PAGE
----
Half a King

Joe Abercrombie
Half a King Cover

Half a King


If you equate the First Law series to vodka, then this book, by comparison, is pretty much lemonade.

Prince Yarvi, second son and minister-in-training suddenly finds himself King when his father and older brother are killed, forcing him to take a throne he's never wanted. After all, with one deformed hand, how can he be a strong king? Apparently he was not the only one that felt so, as betrayal from those closest to him ends in slavery. Now, Yarvi intends to take back the throne he never wanted, and to do so he'll have to become more than simply half a King.

As rip-roaring a heroic adventure as they come, from beginning to ending. Half a King is the coming of age tale of Prince Yarvi, who finds himself betrayed and thought dead by everyone. However, Yarvi has other plans, and intends to see himself back on the throne. After all, he may be half a man, with a deformed hand, but he swore a whole oath for vengeance.

I have to admit, I was skeptical about Abercrombie writing YA, but this is definitely Joe at his best. It's short, tight and action packed; from the minute Yarvi becomes King the story takes off and moves along with all the speed and charge of his First Law books. It's extremely quotable, easy to relate to, and takes as unflinching a look at heroism, responsibility, strength, courage and perseverance as anything he's ever written. Quintessential Lord Grimdark, in an all new package.

So why then, the 3 star rating? Because it's tame. This is Abercrombie hobbled, with his fangs pulled and his arms lopped off. Here's the thing. In this blog post by Joe, he emphasizes that he refused to tone down his style. After all, young adults are nevertheless adults. Sure, he's going to ratchet down the violence and sex and brutality, which is fine with me. But in doing so, by extension, he also had to dilute his characters. And as a result the entire book was toned down. He set out to write a YA novel with all the charge of his adult novels, but by diluting the graphic content, he was forced to dilute his characters to fit logically into those constraints, and that results in his goal simply being impossible to create.

At its heart, this is still quintessential Lord Grimdark. Just a housebroken version of it. So the book did deliver every page of the way, as fun and engaging a romp as they come. But it was exactly that. A romp. It had none of the dark depth, the intensity, or the poignant life view that makes his books shine. And that is why at the end of the day I find this a decent book, but nothing spectacular. After all, Abercrombie sans characters is boring. Half a King is set in a pseudo-Viking world, with remnants of elf civilization and a mythology based on a shattered god. Absolutely nothing remarkable.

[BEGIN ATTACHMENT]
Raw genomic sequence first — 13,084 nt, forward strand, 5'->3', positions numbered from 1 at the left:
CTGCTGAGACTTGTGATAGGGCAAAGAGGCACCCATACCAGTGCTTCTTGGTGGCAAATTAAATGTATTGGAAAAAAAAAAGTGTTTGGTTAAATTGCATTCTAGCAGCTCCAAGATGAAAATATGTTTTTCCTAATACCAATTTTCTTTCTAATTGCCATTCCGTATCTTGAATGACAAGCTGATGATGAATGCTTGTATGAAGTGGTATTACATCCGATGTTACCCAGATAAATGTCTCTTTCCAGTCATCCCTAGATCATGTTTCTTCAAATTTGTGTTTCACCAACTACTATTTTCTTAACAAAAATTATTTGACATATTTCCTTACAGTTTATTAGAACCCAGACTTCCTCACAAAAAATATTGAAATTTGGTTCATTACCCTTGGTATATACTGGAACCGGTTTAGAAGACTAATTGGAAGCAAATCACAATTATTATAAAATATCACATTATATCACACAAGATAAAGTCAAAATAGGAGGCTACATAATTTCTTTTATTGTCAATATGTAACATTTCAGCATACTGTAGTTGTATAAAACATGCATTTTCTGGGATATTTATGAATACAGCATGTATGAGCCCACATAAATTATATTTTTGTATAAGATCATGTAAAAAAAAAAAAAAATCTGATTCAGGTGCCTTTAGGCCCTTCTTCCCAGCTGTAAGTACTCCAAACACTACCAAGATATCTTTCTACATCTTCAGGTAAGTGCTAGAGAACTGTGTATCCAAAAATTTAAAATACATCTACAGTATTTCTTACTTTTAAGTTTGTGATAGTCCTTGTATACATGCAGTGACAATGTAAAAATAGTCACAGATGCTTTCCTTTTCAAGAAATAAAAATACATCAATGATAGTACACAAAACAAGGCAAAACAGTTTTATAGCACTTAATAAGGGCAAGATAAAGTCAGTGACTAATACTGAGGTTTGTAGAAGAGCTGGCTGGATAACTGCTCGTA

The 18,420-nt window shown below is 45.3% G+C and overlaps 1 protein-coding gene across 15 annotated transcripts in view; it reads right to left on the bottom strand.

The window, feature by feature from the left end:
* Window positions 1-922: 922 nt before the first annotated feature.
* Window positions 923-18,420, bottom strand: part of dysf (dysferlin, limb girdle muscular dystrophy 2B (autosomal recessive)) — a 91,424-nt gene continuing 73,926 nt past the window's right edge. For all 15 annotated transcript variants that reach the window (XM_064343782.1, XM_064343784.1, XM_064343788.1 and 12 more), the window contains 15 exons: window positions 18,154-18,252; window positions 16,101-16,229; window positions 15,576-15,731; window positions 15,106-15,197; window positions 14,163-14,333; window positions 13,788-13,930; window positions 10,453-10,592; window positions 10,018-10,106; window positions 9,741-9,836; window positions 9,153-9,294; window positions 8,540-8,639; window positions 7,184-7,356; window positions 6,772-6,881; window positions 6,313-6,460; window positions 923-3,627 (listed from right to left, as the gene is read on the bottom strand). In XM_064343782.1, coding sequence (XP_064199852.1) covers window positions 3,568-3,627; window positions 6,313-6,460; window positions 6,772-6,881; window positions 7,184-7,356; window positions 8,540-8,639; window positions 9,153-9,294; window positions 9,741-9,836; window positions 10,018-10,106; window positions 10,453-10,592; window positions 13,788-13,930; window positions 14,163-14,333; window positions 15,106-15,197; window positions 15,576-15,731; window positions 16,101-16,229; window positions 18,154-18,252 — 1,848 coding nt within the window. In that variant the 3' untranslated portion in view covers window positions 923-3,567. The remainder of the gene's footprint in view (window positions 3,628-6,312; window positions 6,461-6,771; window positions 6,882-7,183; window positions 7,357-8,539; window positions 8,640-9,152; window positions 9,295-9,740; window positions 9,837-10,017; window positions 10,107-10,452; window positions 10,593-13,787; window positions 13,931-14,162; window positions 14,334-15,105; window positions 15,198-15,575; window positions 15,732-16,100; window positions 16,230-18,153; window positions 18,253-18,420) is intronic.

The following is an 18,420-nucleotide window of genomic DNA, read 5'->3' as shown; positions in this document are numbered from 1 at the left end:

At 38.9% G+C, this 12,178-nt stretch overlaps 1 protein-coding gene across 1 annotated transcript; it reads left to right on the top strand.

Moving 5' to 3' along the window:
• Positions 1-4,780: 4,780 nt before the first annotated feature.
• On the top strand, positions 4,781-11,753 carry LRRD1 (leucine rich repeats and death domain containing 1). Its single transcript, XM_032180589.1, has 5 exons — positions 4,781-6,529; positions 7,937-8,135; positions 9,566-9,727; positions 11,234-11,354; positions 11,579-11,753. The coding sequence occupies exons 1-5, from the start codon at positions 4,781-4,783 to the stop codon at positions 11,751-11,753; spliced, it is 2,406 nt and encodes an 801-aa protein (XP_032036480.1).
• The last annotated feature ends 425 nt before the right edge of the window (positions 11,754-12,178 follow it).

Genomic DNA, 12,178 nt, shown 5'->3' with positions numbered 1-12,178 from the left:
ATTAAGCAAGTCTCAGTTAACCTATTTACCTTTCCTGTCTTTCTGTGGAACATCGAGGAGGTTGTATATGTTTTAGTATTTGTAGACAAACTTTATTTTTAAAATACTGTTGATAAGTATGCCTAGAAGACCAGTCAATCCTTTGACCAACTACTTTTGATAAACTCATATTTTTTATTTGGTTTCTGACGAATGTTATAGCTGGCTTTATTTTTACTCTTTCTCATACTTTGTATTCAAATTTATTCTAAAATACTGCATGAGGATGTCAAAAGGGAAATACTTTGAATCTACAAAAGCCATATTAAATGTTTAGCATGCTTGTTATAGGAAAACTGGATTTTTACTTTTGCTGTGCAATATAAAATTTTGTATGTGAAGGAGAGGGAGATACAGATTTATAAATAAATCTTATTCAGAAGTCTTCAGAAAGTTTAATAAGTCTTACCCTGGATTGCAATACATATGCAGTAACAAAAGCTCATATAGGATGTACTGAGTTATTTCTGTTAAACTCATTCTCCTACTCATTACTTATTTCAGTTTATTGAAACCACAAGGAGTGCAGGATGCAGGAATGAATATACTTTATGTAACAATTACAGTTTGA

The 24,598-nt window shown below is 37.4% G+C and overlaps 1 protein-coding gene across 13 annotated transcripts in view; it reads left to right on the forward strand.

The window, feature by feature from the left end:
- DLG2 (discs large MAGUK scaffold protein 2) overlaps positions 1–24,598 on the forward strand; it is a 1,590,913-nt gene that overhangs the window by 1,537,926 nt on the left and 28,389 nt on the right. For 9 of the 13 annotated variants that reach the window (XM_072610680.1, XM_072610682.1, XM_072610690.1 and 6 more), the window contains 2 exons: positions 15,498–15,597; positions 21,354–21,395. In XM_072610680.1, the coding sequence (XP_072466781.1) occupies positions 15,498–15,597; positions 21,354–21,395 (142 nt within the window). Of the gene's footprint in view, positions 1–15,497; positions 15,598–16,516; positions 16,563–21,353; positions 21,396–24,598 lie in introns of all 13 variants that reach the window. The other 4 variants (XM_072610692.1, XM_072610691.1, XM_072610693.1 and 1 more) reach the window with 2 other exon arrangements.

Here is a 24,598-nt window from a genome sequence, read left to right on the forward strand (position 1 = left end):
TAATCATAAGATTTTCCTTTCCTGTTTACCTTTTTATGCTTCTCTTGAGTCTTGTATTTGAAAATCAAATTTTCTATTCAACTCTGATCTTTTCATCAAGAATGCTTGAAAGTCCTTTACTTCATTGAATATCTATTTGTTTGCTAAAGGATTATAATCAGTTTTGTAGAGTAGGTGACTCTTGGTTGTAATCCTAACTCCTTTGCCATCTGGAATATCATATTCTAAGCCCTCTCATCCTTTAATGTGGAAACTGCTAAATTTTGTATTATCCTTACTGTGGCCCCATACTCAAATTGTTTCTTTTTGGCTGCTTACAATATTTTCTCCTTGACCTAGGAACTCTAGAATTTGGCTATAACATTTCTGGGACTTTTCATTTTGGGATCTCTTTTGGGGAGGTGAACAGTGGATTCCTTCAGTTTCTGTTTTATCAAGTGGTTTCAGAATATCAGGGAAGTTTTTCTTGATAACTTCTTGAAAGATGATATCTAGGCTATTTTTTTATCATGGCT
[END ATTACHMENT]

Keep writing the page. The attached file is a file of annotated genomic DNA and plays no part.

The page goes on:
Sadly, the poignancy and cynicism aren't the only qualities of the book that were forced to become toned down. The darkly charming humor I expected is also very sparse in here. There are moments where his writing does lend itself to humor, but once again it's nothing on the scale of First Law. I frankly found Red Country to be more humorous, and that's my least favorite of the lot.

Simply put, Lord Grimdark wrote a book that just ain't grimdark. You have to be realistic about these things.

On the flip side of the coin, this book is precisely something I personally think the YA genre needs. Simply put, it's YA for guys, something that's pretty much non-existent in the genre. Through Yarvi's development, we follow the story of a boy who not only has to develop into the person his peers need him to be, but he's faced with questions and choices of responsibility, identity and character that he must make. All common issues a developing teenager encounters, and as a result will find themselves not only easily identifying with Yarvi, but finding thought provoked as a result.

All in all, Lord Grimdark delivers. Half a King is the beginning of a trilogy that is quintessentially his style, but toned down and targeted to an entirely new demographic. Naturally it can still be read by adults, but whether they find it on par with his adult series will vary from reader to reader. For myself, it wasn't. However, it was nevertheless an enjoyable read. Prince Yarvi is an unlikely hero that will grow on you and and leave you looking forward to his further adventures. Despite the fact that I didn't enjoy this as much as I expected to, I'll definitely be picking up Half the World. After all, YA or not, it's Lord Grimdark. You have to be realistic about these things.